"The John Player Lecture: Onstage discussion chaired by John Russell Taylor at the National Film Theatre, London in 1971, with contributions from Michael Carreras, Peter Cushing, Terence Fisher, James Needs, Anthony Nelson-Keys and Jimmy Sangster" plays as an alternate audio track over the film (61:08)

To my mind this is the greatest extra on the set as we have an interview with participants who were all dead and gone (bar Sangster) by the 21st century Hammer DVD revolution, so consequently the comments are very fresh. Keys (1911-85) was even dead by the time the BBC made their wonderful documentary Hammer: The Studio That Dripped Blood, screened in the summer of 1987 as part of the celebrations of thirty years of Hammer Horror. Needs has not been interviewed for any documentary that I'm aware of. A lively discussion that rises some interesting things with Taylor (36 at the time) even stating that Mary Shelley's novel is overrated. I was also surprised at hearing him dishing out strong praise for Dracula and Revenge of Frankenstein (both 1958) a reevaluation that I though didn't come about till the '90s. Hugely valuable and very enjoyable. Presented in lossy Dolby Digital 2.0 mono with some hiss.

"The British History Entertainment Project (BEHP) Interview with C. M. Pennington-Richards: Conducted by Alan Lawson and Colin Moffat" 1990 interview that plays as an alternate audio track over the film (96:30)

A valuable career spanning discussion with the lively Pennington-Richards (1911-2005)who comes over as a likeable character and has plenty of tales to tell about his long career in the film business (1937-77). Presented in lossy Dolby Digital 2.0 mono.

"Sherwood on Screen: Kim Newman on the Film and Television Portrayals of Robin Hood" 2022 interview (24:44)
"Songs from the Hood: David Huckvale on Composer Gary Hughes and A Challenge for Robin Hood" 2022 interview (11:23)
"An Excuse for Action: John Gugolka on A Challenge for Robin Hood" 2022 interview (11:13)

47:20 worth of new interviews that kick off with Newman discussing portrayals of the legend in cinema and television right up to the 21st century. Huckvale covers the career of composer Hughes and actor Gugolka (who plays Marion's young brother in the film) tells us his memories of how he got the role and what it was like shooting it in the summer of 1967. All are in 1080p24 1.78:1 with uncompressed LPCM 2.0 stereo sound.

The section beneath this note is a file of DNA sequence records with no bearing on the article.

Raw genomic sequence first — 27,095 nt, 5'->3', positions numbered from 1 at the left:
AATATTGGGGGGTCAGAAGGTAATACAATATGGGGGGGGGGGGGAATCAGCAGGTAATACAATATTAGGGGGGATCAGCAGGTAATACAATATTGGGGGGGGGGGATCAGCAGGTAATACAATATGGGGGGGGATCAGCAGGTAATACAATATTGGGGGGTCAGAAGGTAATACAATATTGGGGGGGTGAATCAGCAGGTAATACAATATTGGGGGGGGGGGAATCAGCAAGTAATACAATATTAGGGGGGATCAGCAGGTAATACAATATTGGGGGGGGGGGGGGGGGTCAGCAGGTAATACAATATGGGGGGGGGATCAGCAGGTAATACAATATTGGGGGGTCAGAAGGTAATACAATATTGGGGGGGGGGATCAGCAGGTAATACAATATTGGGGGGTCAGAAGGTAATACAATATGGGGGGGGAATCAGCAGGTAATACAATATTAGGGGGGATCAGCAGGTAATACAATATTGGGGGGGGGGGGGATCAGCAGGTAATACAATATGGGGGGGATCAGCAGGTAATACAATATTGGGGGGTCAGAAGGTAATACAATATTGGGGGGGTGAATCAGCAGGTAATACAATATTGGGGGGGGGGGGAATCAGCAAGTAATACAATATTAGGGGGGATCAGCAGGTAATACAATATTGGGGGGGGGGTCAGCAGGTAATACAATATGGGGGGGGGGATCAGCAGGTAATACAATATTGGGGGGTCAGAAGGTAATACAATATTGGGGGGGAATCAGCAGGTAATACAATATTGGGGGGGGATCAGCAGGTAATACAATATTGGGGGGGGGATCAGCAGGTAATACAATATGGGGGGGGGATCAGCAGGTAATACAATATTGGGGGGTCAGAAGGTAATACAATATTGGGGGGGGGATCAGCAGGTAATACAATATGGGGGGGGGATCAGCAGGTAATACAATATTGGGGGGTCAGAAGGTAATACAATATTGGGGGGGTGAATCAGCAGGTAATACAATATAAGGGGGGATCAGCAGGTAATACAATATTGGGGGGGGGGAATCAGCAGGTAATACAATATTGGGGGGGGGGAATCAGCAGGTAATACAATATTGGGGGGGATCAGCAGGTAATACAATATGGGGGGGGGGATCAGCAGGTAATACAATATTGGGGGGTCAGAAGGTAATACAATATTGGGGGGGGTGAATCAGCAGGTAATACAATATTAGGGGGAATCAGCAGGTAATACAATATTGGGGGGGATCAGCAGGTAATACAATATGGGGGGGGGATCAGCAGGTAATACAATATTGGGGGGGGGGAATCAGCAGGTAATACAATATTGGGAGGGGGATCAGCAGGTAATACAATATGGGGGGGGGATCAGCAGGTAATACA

Theatrical Trailer (1:57)

Vintage trailer presented in 1080p24 1.66:1 with lossy Dolby Digital 1.0 sound.

A Challenge for Robin Hood Image Gallery: Original Promotional Material (125 images)

A stacked HD gallery which is extremely welcome accompanying this most unsung of Hammer productions.

"Robin Hood Junior" 1975 short film (with optional 2022 audio commentary with Vic Pratt) (60:45)

Another welcome and enjoyable Children's Film Foundation (CFF) short this time starring the late Keith Chegwin (1957-2017) that tells the Robin Hood story from a different perspective. It's also accompanied by another detailed and passionate commentary by Vic Prat who is a big fan of the CFF and has been involved in many DVD and BD extras packages. Presented in 1080p24 1.37:1 and with uncompressed LPCM 1.0 sound. Image is generally excellent although there is some brief print wear with minor speckles throughout and some water damage late in the game.

An 80-page liner notes book by Frank Collins, an article on Richard Greene, archival materials, contemporary reviews, and film credits

The usual superb hardcopy companion in which A .challenge for Robin Hood is obviously covered extensively throughout along with Hammer's other Robin Hood projects although the two main films and Robin Hood Jr. get the lions share of the coverage. There's also a fine article on the real Robin Hood legends.

A limited edition exclusive poster

Alas, this wasn't provided for review but having had some of Powerhouse's posters in the past it's on good quality paper, great colour reproduction.


Unknown at the time of writing.


Although all three of the Hammer Robin Hoods are about the same in quality which is to say splendid and thoroughly enjoyable slices of swashbuckling escapism, I think .i have soft spot for A Challenge for Robin Hood over the others. It takes up disc two of this welcome duet with the second film in the loose sequence (see my review of disc one under Sword of Sherwood Forest). Image and sound are once again as good as can be shy of a 4K upgrade and the extras are just as good as on disc one. The only thing that could've made this superb, essential set better would've been a third disc with the missing Men of Sherwood Forest (1954) but the rights to that first film were unavailable.

One of the discs of the year for me, highly recommended and make sure you dig out that Robin Hood hat when you sit down with a ploughman's lunch and a cask of ale to enjoy viewing this sets contents!

The Film: A- Video: A- Audio: B+ Extras: A+ Overall: A